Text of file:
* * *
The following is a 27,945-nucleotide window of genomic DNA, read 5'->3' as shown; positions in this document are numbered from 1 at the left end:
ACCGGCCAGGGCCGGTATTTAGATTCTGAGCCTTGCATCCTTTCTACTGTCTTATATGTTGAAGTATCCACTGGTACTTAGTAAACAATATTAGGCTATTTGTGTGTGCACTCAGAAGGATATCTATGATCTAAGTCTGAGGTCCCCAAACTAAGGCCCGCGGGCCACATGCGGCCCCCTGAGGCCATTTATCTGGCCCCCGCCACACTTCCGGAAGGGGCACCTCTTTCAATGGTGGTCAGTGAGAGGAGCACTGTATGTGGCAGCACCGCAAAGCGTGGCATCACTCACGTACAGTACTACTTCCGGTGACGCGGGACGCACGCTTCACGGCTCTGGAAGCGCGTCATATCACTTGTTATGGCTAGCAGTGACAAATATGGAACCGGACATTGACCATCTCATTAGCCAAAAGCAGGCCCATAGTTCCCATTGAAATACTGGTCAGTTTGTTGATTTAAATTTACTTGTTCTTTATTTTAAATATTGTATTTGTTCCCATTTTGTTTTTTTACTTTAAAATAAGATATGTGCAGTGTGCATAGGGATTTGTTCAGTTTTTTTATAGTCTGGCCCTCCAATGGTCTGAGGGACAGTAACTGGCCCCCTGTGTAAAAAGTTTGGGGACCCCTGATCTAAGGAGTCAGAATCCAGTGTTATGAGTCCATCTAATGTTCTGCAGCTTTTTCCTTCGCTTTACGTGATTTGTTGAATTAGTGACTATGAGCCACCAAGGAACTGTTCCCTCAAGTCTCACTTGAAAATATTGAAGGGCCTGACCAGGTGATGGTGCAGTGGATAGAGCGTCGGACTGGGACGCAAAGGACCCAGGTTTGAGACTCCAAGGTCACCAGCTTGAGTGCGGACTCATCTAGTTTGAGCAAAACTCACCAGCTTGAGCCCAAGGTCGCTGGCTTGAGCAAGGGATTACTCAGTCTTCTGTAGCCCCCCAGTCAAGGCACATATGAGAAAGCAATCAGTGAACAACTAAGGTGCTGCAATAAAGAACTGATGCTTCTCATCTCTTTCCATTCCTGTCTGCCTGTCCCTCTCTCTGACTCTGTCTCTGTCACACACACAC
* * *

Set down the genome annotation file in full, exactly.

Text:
The following is a 27,945-nucleotide window of genomic DNA, read 5'->3' as shown; positions in this document are numbered from 1 at the left end:
ACCGGCCAGGGCCGGTATTTAGATTCTGAGCCTTGCATCCTTTCTACTGTCTTATATGTTGAAGTATCCACTGGTACTTAGTAAACAATATTAGGCTATTTGTGTGTGCACTCAGAAGGATATCTATGATCTAAGTCTGAGGTCCCCAAACTAAGGCCCGCGGGCCACATGCGGCCCCCTGAGGCCATTTATCTGGCCCCCGCCACACTTCCGGAAGGGGCACCTCTTTCAATGGTGGTCAGTGAGAGGAGCACTGTATGTGGCAGCACCGCAAAGCGTGGCATCACTCACGTACAGTACTACTTCCGGTGACGCGGGACGCACGCTTCACGGCTCTGGAAGCGCGTCATATCACTTGTTATGGCTAGCAGTGACAAATATGGAACCGGACATTGACCATCTCATTAGCCAAAAGCAGGCCCATAGTTCCCATTGAAATACTGGTCAGTTTGTTGATTTAAATTTACTTGTTCTTTATTTTAAATATTGTATTTGTTCCCATTTTGTTTTTTTACTTTAAAATAAGATATGTGCAGTGTGCATAGGGATTTGTTCAGTTTTTTTATAGTCTGGCCCTCCAATGGTCTGAGGGACAGTAACTGGCCCCCTGTGTAAAAAGTTTGGGGACCCCTGATCTAAGGAGTCAGAATCCAGTGTTATGAGTCCATCTAATGTTCTGCAGCTTTTTCCTTCGCTTTACGTGATTTGTTGAATTAGTGACTATGAGCCACCAAGGAACTGTTCCCTCAAGTCTCACTTGAAAATATTGAAGGGCCTGACCAGGTGATGGTGCAGTGGATAGAGCGTCGGACTGGGACGCAAAGGACCCAGGTTTGAGACTCCAAGGTCACCAGCTTGAGTGCGGACTCATCTAGTTTGAGCAAAACTCACCAGCTTGAGCCCAAGGTCGCTGGCTTGAGCAAGGGATTACTCAGTCTTCTGTAGCCCCCCAGTCAAGGCACATATGAGAAAGCAATCAGTGAACAACTAAGGTGCTGCAATAAAGAACTGATGCTTCTCATCTCTTTCCATTCCTGTCTGCCTGTCCCTCTCTCTGACTCTGTCTCTGTCACACACACAC